I’ve spoken about global cities, such as New York and London, many times before on Architect This City. I’ve also talked about the rise of consumer cities. That is, cities with a high “urban amenity premium”, which could be great outdoor amenities or great restaurants, theatre and so on. These are places of consumption.
Sometimes global cities and consumer cities are one and the same. But there are also cities–such as Vancouver–where I view the urban amenity premium as outweighing their status as a global city. Vancouver, quite simply, is an awesome place to live and enjoy life. I almost went to UBC for grad school because of Whistler Blackcomb and the city itself.
Today, I’d like to introduce another type of city into the discussion mix: the necessary city. I heard about it here and, although it seems somewhat intuitive, I think it’s an important reminder that, even though a city may not be an alpha global city, it may be fulfilling a specific function for a particular industry or aspect of the global economy. It may still be a necessary city for your corporate headquarters.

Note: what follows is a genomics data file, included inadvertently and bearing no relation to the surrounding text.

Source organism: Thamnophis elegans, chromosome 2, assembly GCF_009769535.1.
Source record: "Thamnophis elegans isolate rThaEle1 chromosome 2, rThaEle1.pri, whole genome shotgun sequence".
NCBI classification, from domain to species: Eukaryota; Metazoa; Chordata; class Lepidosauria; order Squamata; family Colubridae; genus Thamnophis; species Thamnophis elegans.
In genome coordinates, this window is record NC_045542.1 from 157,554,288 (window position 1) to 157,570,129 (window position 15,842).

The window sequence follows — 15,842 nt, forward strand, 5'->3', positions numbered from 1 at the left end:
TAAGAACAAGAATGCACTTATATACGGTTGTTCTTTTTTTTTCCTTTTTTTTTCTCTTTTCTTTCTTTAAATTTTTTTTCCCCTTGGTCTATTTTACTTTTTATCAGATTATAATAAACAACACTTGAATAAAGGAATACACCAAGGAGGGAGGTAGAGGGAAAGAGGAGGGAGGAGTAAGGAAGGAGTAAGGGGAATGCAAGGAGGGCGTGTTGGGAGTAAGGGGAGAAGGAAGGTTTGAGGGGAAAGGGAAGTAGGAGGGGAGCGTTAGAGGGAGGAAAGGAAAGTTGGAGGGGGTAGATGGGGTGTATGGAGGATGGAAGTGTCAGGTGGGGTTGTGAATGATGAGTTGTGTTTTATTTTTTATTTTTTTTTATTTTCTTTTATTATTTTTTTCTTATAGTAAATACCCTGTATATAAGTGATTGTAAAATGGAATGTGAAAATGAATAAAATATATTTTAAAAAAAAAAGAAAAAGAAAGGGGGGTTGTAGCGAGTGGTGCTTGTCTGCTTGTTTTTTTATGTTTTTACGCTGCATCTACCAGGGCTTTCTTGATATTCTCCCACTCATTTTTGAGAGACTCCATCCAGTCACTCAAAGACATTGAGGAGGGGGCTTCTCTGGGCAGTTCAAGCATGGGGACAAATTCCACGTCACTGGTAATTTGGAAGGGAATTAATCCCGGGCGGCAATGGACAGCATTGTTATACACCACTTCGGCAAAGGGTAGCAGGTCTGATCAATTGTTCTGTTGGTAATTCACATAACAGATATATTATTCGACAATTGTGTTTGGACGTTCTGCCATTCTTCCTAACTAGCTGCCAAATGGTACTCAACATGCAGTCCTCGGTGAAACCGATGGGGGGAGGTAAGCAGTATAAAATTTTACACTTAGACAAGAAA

For example, Houston is the city for energy companies. If that’s your business, you likely need a presence there. For fashion and luxury, it’s Paris. And if you’re in the auto industry:
The major global equipment manufacturers are widely dispersed, but when you look at leading global parts suppliers, they virtually all have their North American headquarters in Detroit – including the German, Japanese and Korean ones. Among them are companies like Robert Bosch, Denso, Yazaki and Hyundai Mobis. If you’re in the auto industry in America, you have to deal with Detroit. Unsurprisingly, Detroit boasts several nonstop flights to key Asian destinations.
In essence, we’re talking about cities making themselves necessary by becoming niche experts. And what I think is interesting about this concept is that it’s likely much more attainable for a lot of cities. Most cities will never become New York. And most cities will never be able to transform themselves into the next Silicon Valley.
But maybe those are the wrong economic development goals. It’s not about becoming the next, whatever; it’s about finding and owning a particular niche and making yourself absolutely necessary to the global economy.